OK, if you'd read my other journal here at Big Mike's, you'll know (as of today) that I have attempted 2 TopStepTrader Combines in the past few months. I did not achieve the profit goal in either of them , but qualified for a rollover ("a do over") each time by finishing slightly profitable, and by meeting all other Combine criteria.

While not passing the Combine has been disappointing and more than a little embarrassing, it did have a silver lining...

When I developed the trading strategies for use in the Combine, I thought that they might be appropriate for my own trading, even if they weren't good enough for the Combine.

That was back in March 2013. Now, 5 months later, I have enough "real time" data to make the decision to go live.

And that is what this thread is about - once you've developed a strategy, and watched it in real time or sim traded it for a while, then what?

- When do you decide to go live, and what criteria should you use?

- How do you actually trade it? Automated, manual, etc.? Do you need a new account, or a new broker?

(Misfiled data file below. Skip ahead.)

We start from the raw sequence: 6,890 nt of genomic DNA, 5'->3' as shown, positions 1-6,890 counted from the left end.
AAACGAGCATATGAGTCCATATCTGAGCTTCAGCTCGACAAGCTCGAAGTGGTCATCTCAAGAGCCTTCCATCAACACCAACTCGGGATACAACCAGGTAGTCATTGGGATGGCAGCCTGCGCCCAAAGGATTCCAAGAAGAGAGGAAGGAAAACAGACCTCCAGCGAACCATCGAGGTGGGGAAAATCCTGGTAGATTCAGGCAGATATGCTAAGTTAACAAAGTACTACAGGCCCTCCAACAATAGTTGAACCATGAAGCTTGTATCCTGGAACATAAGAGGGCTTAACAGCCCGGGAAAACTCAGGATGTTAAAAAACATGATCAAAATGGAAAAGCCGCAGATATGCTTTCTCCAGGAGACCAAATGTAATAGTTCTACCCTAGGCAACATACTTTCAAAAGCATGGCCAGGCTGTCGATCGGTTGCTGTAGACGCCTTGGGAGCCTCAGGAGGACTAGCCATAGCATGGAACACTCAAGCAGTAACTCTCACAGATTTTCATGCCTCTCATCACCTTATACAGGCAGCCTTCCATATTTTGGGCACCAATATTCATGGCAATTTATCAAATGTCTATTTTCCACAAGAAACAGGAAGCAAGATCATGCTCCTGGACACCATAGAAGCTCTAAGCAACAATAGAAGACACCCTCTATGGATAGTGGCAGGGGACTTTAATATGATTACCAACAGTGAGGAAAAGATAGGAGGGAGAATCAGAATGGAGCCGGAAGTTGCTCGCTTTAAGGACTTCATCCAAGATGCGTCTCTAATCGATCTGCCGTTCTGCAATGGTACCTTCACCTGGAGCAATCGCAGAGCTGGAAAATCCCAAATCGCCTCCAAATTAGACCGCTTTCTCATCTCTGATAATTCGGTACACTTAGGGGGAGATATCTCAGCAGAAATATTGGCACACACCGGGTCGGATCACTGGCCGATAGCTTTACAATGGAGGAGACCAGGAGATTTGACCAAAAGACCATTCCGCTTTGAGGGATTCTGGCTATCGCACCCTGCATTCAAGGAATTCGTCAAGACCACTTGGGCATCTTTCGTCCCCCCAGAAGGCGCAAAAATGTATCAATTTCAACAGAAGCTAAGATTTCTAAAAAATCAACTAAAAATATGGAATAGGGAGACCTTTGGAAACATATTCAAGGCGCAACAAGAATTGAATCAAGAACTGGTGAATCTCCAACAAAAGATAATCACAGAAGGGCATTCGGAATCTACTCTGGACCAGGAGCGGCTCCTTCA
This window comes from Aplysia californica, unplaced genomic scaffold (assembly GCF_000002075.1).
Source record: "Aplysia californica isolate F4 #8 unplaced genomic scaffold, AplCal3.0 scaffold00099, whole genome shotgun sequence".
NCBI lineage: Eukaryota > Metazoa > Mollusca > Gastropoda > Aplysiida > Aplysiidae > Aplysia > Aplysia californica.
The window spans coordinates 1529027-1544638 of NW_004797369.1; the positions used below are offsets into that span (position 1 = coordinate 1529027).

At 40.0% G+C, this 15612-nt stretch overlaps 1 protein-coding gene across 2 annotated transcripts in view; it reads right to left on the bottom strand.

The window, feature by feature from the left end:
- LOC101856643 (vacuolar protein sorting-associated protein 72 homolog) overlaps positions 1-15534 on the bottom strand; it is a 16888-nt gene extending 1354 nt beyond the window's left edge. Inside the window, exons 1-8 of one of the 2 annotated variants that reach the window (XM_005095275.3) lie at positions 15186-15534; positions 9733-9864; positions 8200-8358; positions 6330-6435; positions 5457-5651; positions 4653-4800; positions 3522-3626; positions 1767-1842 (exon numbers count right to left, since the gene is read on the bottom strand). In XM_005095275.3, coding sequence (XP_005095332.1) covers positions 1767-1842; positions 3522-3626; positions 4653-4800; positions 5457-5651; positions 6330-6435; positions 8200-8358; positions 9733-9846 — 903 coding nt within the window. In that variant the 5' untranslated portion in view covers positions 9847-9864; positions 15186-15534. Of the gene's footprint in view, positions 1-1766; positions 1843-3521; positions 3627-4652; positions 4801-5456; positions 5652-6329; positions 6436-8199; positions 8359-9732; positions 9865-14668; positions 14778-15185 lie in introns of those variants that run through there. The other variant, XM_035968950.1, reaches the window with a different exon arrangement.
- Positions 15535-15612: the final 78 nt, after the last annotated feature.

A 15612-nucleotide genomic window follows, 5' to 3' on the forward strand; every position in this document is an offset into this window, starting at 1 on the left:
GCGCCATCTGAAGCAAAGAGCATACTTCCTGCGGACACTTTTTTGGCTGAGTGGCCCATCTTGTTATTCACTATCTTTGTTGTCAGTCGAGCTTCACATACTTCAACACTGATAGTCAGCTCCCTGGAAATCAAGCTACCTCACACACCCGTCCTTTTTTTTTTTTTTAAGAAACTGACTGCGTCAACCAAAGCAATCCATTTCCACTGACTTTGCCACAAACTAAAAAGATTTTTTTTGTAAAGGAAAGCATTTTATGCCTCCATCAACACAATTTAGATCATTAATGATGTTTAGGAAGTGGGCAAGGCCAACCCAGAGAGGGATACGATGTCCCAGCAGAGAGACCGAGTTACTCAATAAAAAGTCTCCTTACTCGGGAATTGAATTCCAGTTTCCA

- How do you determine how much to fund the account with?

- How do you position size? Do you start small, or big? Do you have a position sizing scheme?

- If things go bad, when do you quit trading the system?

In due time, I'll address all these questions and more in this thread, along with showing the ongoing performance. I'll also answer any questions you may have.

If you are looking for details of the trades my system takes, or a discussion of why I took certain trades, you have come to the wrong place - this thread is about the trading process, not the trades themselves.